First, the separate impacts of age and sex on the culture-positivity rate were analysed. As shown in Table 3, the frequency of culture-positive conjunctiva in females was higher than that in males (48.88% vs. 47.24%, χ2 = 0.0791, P = 0.7785). According to age, the patients were divided into three groups: 18–40 years old (young), 41–65 years old (middle aged), and > 65 years old (elderly). The positive culture rates were 46.43% (13/28), 44.23% (69/156) and 53.72% (65/121) in each group, respectively. Although not statistically significant (χ2 = 2.4957, P = 0.2871), the frequency of culture positivity in the conjunctiva of elderly patients was higher than that in young patients.

Table 3 Bacterial frequency in different age groups and sex groups

Furthermore, we analysed the interactive impact of age and sex on culture-positivity rates. As shown in Table 4, in the young (18–40 years) group, the frequency of culture positivity in the conjunctiva in male patients (69.23%) was much higher than that in female patients (26.67%) (χ2 = 5.072, P = 0.024). Between the young group and the middle-aged group, the frequency of culture positivity in the conjunctiva of male patients showed a trend towards an initial reduction, and the incidence then increased with advancing age in the elderly group (Additional file 1). However, the results were completely different for female patients; the frequency of culture positivity in the conjunctiva of female patients increased significantly with age, and the isolation rate of the elderly group (55.41%) was higher than that of the other groups (55.41% vs. 47.19% vs. 26.67%, χ2 = 4.3247, P = 0.1151). Therefore, age and sex have a synergistic effect on the bacterial isolation of patients.

Table 4 The isolation rates of conjunctival samples in each group

Harbin is located in northeastern China, which has a predominantly dry climate and a lower temperature than other parts of China. According to the internationally recognized astronomical seasons, spring is defined as March 21 to June 21, summer as June 21 to September 22, fall as September 22 to December 21, and winter as December 22 to March 20 of the following year [14]. The culture positivity rate was higher in patients who visited in summer (49.15%) and autumn (56.72%) than in those who visited in spring (41.03%) and winter (45.24%) (Additional file 2). Although the difference was not statistically significant (P = 0.0605, OR (95% CI) = 1.88 (0.97, 3.65)), the difference in the culture positive rate between autumn and spring was still the largest.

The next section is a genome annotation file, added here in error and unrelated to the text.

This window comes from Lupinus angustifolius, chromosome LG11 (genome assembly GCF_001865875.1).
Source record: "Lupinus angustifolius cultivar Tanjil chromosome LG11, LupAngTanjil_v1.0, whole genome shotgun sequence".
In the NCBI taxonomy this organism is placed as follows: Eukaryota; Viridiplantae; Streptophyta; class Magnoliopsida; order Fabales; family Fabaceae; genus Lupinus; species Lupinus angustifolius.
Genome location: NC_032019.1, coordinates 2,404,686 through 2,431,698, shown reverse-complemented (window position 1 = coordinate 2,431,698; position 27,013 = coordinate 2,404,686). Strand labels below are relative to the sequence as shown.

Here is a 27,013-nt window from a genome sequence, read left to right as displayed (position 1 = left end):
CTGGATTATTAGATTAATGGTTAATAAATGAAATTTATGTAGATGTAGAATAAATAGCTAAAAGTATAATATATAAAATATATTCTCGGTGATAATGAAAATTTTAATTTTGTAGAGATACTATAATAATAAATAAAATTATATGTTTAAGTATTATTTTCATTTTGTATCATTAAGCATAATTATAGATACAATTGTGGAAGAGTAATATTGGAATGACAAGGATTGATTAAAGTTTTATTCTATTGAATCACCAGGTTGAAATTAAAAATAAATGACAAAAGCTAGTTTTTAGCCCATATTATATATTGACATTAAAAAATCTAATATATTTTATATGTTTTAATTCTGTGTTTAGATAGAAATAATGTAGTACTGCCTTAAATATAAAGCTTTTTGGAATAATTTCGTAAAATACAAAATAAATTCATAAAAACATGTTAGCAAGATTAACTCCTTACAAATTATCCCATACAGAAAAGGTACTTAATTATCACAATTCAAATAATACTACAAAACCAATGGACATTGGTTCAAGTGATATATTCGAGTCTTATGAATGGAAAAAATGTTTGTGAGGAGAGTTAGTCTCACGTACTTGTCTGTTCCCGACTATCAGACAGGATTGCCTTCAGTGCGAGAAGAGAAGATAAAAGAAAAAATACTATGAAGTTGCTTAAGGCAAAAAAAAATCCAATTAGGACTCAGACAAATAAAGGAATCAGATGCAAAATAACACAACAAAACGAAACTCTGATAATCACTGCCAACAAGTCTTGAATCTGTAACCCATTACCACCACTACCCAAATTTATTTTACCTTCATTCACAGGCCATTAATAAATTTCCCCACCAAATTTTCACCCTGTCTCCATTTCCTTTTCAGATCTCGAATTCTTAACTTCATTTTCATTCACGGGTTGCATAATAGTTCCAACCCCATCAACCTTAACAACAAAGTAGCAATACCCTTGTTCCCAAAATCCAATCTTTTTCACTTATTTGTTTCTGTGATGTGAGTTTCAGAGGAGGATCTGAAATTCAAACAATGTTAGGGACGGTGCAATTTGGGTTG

In this study, smoking history was available in 75 patients. Although not statistically significant, the culture-positive rate of patients with a smoking history (53.33%) was higher than that of those who never smoked (46.65%) (χ2 = 0.8866, P = 0.6419). A history of alcohol consumption did not affect the culture-positive rate (χ2 = 0.0006, P = 0.9807) (Additional file 3).

In this study, a history of hypertension was present in 131 patients and diabetes mellitus in 101 patients. The culture-positive rate of patients with hypertension (51.15%) was higher than that of patients without hypertension (45.98%) (χ2 = 1.5207, P = 0.4675). Furthermore, we analysed the interactive impact of hypertension and sex on culture-positivity rates. The culture-positive rate was higher among hypertensive women (58.14%, 50/81) than among hypertensive men (40%, 20/50) (χ2 = 5.8662, P = 0.0154). However, for diabetes mellitus patients, the culture-positive rate was 45.54%, which was lower than that for patients without diabetes mellitus (49.51%) (χ2 = 0.4297, P = 0.8067) (Supplement file 2).